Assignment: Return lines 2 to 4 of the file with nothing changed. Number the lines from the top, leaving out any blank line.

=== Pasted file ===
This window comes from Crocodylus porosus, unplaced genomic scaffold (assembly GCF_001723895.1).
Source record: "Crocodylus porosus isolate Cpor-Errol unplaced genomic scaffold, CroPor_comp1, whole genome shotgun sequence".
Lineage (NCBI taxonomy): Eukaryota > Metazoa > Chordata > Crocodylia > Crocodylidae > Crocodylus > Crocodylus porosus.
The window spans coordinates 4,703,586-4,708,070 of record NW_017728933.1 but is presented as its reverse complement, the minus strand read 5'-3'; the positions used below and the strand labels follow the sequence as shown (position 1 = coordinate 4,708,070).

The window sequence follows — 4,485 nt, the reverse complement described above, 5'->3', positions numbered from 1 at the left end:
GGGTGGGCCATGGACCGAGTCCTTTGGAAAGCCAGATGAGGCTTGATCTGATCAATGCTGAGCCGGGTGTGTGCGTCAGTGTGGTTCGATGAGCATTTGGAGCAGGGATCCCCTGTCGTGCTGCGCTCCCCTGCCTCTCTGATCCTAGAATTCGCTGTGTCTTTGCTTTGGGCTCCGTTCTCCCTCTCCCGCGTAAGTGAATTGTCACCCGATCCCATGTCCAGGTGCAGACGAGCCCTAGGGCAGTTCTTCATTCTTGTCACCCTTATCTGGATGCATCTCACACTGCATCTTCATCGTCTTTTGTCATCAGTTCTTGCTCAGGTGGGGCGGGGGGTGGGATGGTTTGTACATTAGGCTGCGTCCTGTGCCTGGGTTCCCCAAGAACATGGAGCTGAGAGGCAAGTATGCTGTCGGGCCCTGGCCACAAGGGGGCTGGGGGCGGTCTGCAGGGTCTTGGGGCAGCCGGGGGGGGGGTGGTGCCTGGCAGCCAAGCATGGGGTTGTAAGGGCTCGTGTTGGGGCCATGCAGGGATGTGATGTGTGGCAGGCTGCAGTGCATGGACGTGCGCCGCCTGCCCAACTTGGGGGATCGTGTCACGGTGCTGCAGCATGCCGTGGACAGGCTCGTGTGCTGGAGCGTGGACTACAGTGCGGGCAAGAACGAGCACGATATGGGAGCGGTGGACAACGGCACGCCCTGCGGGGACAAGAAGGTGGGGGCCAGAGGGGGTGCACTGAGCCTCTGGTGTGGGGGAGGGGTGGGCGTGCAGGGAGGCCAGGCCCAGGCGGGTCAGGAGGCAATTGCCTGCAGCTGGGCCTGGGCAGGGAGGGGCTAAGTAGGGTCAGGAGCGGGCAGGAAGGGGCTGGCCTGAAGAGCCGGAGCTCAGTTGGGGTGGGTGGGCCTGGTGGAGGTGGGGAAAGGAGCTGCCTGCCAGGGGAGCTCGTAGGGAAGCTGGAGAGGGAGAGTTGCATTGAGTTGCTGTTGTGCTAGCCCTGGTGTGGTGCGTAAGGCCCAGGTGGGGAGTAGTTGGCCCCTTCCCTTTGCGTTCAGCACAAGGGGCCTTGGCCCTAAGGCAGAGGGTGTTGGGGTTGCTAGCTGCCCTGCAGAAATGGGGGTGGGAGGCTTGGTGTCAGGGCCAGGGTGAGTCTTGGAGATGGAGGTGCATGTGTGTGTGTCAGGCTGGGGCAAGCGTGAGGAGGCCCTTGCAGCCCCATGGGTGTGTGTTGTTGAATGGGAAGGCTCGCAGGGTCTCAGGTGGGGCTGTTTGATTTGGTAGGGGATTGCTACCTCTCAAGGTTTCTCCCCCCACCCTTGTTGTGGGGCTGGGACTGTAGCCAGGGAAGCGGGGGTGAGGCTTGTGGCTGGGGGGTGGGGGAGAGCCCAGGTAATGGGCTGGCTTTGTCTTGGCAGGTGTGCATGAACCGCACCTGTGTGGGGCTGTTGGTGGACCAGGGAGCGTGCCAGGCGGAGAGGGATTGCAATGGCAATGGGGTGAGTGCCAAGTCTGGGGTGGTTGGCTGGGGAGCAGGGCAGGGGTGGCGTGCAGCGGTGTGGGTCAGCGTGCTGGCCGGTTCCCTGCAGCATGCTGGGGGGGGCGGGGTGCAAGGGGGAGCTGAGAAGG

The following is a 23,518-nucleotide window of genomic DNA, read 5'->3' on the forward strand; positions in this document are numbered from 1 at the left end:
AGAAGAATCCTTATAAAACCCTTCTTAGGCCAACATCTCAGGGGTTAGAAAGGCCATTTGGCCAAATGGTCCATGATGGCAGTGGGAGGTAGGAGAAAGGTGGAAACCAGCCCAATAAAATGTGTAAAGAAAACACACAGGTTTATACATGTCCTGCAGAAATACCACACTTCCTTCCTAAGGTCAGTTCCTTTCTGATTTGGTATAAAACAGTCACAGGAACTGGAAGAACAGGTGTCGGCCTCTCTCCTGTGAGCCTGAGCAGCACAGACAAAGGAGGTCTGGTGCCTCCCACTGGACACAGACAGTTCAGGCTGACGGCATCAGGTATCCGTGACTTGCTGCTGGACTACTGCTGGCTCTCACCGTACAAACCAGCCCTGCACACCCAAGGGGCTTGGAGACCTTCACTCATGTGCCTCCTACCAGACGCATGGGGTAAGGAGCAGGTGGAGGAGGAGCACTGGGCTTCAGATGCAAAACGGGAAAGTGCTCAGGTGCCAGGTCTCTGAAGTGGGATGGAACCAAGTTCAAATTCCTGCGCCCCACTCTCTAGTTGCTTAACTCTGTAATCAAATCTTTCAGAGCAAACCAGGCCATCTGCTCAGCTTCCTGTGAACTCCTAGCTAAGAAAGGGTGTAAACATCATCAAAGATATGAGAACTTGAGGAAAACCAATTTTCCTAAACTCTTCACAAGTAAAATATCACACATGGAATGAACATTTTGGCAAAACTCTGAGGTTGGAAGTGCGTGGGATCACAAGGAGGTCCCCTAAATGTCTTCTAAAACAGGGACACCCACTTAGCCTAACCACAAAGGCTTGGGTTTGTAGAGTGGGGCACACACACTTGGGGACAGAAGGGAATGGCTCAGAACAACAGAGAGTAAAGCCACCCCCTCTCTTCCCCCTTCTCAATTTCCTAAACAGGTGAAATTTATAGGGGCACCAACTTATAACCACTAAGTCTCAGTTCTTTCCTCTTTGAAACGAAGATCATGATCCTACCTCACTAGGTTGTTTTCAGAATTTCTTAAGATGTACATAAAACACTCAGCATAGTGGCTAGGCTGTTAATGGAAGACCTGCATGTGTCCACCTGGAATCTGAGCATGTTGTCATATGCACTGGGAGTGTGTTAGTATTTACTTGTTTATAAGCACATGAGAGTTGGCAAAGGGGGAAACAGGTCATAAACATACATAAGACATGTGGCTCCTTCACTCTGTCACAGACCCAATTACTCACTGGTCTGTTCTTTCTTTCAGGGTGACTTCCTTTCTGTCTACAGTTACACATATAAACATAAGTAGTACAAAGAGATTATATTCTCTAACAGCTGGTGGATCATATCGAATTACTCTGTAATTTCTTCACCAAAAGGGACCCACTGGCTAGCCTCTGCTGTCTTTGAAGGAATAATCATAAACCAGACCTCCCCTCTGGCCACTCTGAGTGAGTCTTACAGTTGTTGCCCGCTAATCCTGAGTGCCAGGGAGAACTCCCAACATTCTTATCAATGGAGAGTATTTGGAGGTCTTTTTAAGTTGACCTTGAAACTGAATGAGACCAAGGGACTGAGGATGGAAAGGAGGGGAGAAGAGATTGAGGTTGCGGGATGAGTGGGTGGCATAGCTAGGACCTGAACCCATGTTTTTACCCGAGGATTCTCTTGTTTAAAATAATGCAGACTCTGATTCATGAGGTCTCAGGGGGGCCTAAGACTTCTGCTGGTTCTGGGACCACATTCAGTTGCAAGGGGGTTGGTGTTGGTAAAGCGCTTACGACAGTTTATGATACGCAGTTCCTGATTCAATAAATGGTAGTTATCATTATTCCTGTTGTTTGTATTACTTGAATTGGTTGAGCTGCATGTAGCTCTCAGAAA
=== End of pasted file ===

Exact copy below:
Source record: "Crocodylus porosus isolate Cpor-Errol unplaced genomic scaffold, CroPor_comp1, whole genome shotgun sequence".
Lineage (NCBI taxonomy): Eukaryota > Metazoa > Chordata > Crocodylia > Crocodylidae > Crocodylus > Crocodylus porosus.
The window spans coordinates 4,703,586-4,708,070 of record NW_017728933.1 but is presented as its reverse complement, the minus strand read 5'-3'; the positions used below and the strand labels follow the sequence as shown (position 1 = coordinate 4,708,070).